W. Comer Petheram, Kt., C.J.
1. This is a suit brought by the plaintiff against the defendant to sot aside a sale on the ground that she is entitled to have it set aside under the provisions of Section 174 of the Bengal Tenancy Act, she having made the necessary deposit within the meaning of that section.
2. The Subordinate Judge dismissed the suit on two grounds, and we think that he was right in both. He, first of all, has considered that such a suit would not lie, and in that view we think he was right. Section 174 provides a particular means by which sales can be got rid of after they have been concluded and by which the purchaser at the sale can be compensated for loss, but it must be got rid of by order of the Court which made the sale. There is no doubt that if all the provisions of the law have been complied with, and the Court which made the sale refuses to set it aside, that order can be brought up to this Court in revision, but that is a different thing from saying that an independent suit will lie for that purpose, and we agree with the Subordinate Judge in thinking that such a suit will not lie. The right to have a sale set aside is not an abstract right which can be enforced by action against one person alone, but it is a right to call upon the Judge to set aside a sale, and if he does not do it, to bring his failure to do so to the notice of the Court, and therefore we think that upon that ground the Subordinate Judge was right, and the appeal upon that ground fails.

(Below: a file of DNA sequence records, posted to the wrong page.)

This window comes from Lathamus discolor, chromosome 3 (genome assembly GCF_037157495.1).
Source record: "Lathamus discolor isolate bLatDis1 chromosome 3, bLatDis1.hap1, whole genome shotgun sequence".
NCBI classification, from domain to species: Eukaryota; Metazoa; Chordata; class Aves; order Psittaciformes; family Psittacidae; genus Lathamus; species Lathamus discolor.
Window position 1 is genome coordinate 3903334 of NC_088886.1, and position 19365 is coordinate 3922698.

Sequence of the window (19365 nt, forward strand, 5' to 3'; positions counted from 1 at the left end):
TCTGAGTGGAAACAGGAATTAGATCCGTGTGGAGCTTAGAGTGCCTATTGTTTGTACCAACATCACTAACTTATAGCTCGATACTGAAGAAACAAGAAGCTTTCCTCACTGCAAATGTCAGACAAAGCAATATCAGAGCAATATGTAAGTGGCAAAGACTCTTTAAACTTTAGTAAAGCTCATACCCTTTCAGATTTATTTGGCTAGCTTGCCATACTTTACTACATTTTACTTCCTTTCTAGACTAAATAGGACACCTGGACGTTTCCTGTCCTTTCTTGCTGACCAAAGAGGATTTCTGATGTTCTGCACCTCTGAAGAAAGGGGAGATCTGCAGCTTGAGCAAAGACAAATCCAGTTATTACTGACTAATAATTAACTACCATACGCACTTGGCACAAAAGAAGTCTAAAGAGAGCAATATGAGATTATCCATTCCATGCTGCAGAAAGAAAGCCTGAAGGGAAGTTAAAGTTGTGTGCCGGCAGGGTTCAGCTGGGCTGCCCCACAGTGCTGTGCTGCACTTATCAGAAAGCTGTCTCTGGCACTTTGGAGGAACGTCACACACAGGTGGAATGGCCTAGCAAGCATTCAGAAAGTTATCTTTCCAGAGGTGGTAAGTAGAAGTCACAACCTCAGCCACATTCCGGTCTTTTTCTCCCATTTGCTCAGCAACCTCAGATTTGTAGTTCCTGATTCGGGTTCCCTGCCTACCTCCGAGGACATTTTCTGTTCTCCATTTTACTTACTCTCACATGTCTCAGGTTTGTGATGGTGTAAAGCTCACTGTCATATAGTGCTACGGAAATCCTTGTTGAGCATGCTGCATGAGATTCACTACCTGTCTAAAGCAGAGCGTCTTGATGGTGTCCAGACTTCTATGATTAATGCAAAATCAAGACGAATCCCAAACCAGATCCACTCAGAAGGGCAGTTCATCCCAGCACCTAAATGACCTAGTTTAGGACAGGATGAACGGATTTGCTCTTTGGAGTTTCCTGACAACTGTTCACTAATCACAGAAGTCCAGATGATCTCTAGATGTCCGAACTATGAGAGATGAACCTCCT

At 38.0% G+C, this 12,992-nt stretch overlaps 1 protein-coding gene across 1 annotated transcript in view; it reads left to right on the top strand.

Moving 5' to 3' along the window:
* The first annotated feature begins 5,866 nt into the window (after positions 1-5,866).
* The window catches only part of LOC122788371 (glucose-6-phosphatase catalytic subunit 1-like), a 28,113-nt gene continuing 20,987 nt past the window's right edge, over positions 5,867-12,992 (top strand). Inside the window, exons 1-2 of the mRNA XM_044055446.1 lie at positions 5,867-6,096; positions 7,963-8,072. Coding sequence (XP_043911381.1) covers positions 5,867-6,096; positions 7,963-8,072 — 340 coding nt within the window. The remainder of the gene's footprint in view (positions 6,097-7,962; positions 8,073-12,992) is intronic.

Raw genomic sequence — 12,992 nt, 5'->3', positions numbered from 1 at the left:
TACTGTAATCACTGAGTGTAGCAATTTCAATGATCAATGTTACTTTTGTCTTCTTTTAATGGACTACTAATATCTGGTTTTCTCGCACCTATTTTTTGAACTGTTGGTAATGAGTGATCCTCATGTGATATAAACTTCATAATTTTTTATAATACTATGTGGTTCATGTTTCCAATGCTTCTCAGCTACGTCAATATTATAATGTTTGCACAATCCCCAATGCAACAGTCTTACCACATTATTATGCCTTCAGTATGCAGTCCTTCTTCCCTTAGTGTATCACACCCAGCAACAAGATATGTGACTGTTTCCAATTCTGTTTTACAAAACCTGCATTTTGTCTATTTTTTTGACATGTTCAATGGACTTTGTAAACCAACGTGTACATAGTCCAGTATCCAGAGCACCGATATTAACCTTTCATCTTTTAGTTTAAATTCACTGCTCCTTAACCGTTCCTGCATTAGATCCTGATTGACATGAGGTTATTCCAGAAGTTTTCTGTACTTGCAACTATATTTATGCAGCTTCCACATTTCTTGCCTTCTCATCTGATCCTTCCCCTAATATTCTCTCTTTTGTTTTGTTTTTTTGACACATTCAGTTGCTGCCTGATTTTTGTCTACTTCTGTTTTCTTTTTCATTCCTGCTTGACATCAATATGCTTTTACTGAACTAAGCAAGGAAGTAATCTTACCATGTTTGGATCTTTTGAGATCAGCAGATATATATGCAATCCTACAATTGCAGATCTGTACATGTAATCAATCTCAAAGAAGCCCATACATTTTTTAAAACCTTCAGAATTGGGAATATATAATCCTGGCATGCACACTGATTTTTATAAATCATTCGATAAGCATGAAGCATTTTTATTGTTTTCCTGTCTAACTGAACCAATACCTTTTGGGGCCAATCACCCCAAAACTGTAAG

3. The Subordinate Judge also thinks that the provisions of Section 174 have not been sufficiently complied with so as to entitle the plaintiff to this relief in whatever form it is sought for. In that also we agree with him; Section 174 provides that before a sale is set aside, the whole of the debt and the expenses and the damage which the purchaser has sustained shall be deposited in Court: the debt for payment to the decree-holder, the damage for payment to the purchaser. In this case the only thing which has been deposited in Court is the damage which is payable to the purchaser. The amount of the debt has not been deposited; but some person comes who says that he is the decree-holder, and admits that he has received the money. We think that that is not a compliance with the Act. We think that before a claim can be made for the protection of Section 174, the Court must have the money deposited in the Court it self, so that the Court may know, of its own knowledge, that the provisions of the section have been complied with, and may not be driven to rely upon the evidence of other persons who may or may not be interested in the matter.
4. For both reasons then we think that the Subordinate Judge was right in the view he took of this case, and that this appeal must be dismissed with costs.